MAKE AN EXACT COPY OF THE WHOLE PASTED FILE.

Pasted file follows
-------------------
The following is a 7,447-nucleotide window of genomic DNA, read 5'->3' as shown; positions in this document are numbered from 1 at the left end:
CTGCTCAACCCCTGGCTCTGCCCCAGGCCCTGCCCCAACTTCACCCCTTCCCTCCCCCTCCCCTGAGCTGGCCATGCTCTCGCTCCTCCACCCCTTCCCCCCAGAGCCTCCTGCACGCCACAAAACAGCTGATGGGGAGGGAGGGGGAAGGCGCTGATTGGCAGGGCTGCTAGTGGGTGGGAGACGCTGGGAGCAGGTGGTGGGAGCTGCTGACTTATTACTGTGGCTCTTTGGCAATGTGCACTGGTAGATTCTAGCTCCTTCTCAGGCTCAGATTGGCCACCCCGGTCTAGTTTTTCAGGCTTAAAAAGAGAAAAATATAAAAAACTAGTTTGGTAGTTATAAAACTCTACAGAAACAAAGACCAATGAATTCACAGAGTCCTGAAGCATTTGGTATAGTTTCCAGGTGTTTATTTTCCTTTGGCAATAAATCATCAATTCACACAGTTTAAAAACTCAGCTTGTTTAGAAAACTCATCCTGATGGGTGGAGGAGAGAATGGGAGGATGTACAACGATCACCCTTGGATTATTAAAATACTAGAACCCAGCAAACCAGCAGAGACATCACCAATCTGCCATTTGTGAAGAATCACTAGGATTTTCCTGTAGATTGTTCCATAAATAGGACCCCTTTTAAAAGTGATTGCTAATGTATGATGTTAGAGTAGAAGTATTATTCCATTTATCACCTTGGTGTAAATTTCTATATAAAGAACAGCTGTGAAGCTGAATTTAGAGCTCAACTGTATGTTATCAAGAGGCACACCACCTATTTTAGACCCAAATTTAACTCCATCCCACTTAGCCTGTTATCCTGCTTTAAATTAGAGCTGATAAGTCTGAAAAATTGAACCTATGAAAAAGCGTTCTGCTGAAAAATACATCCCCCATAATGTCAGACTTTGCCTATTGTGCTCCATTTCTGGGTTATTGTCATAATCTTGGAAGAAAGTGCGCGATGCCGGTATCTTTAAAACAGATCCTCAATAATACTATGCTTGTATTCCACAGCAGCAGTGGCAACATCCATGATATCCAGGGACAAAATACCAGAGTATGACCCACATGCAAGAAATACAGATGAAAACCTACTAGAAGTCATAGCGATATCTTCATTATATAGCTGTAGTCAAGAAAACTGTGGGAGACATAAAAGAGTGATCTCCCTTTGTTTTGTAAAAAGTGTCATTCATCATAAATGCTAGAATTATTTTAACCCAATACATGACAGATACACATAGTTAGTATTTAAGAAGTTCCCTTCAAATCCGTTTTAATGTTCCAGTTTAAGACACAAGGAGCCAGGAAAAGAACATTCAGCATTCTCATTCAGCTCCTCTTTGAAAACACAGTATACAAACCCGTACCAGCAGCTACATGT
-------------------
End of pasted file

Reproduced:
The following is a 7,447-nucleotide window of genomic DNA, read 5'->3' as shown; positions in this document are numbered from 1 at the left end:
CTGCTCAACCCCTGGCTCTGCCCCAGGCCCTGCCCCAACTTCACCCCTTCCCTCCCCCTCCCCTGAGCTGGCCATGCTCTCGCTCCTCCACCCCTTCCCCCCAGAGCCTCCTGCACGCCACAAAACAGCTGATGGGGAGGGAGGGGGAAGGCGCTGATTGGCAGGGCTGCTAGTGGGTGGGAGACGCTGGGAGCAGGTGGTGGGAGCTGCTGACTTATTACTGTGGCTCTTTGGCAATGTGCACTGGTAGATTCTAGCTCCTTCTCAGGCTCAGATTGGCCACCCCGGTCTAGTTTTTCAGGCTTAAAAAGAGAAAAATATAAAAAACTAGTTTGGTAGTTATAAAACTCTACAGAAACAAAGACCAATGAATTCACAGAGTCCTGAAGCATTTGGTATAGTTTCCAGGTGTTTATTTTCCTTTGGCAATAAATCATCAATTCACACAGTTTAAAAACTCAGCTTGTTTAGAAAACTCATCCTGATGGGTGGAGGAGAGAATGGGAGGATGTACAACGATCACCCTTGGATTATTAAAATACTAGAACCCAGCAAACCAGCAGAGACATCACCAATCTGCCATTTGTGAAGAATCACTAGGATTTTCCTGTAGATTGTTCCATAAATAGGACCCCTTTTAAAAGTGATTGCTAATGTATGATGTTAGAGTAGAAGTATTATTCCATTTATCACCTTGGTGTAAATTTCTATATAAAGAACAGCTGTGAAGCTGAATTTAGAGCTCAACTGTATGTTATCAAGAGGCACACCACCTATTTTAGACCCAAATTTAACTCCATCCCACTTAGCCTGTTATCCTGCTTTAAATTAGAGCTGATAAGTCTGAAAAATTGAACCTATGAAAAAGCGTTCTGCTGAAAAATACATCCCCCATAATGTCAGACTTTGCCTATTGTGCTCCATTTCTGGGTTATTGTCATAATCTTGGAAGAAAGTGCGCGATGCCGGTATCTTTAAAACAGATCCTCAATAATACTATGCTTGTATTCCACAGCAGCAGTGGCAACATCCATGATATCCAGGGACAAAATACCAGAGTATGACCCACATGCAAGAAATACAGATGAAAACCTACTAGAAGTCATAGCGATATCTTCATTATATAGCTGTAGTCAAGAAAACTGTGGGAGACATAAAAGAGTGATCTCCCTTTGTTTTGTAAAAAGTGTCATTCATCATAAATGCTAGAATTATTTTAACCCAATACATGACAGATACACATAGTTAGTATTTAAGAAGTTCCCTTCAAATCCGTTTTAATGTTCCAGTTTAAGACACAAGGAGCCAGGAAAAGAACATTCAGCATTCTCATTCAGCTCCTCTTTGAAAACACAGTATACAAACCCGTACCAGCAGCTACATGT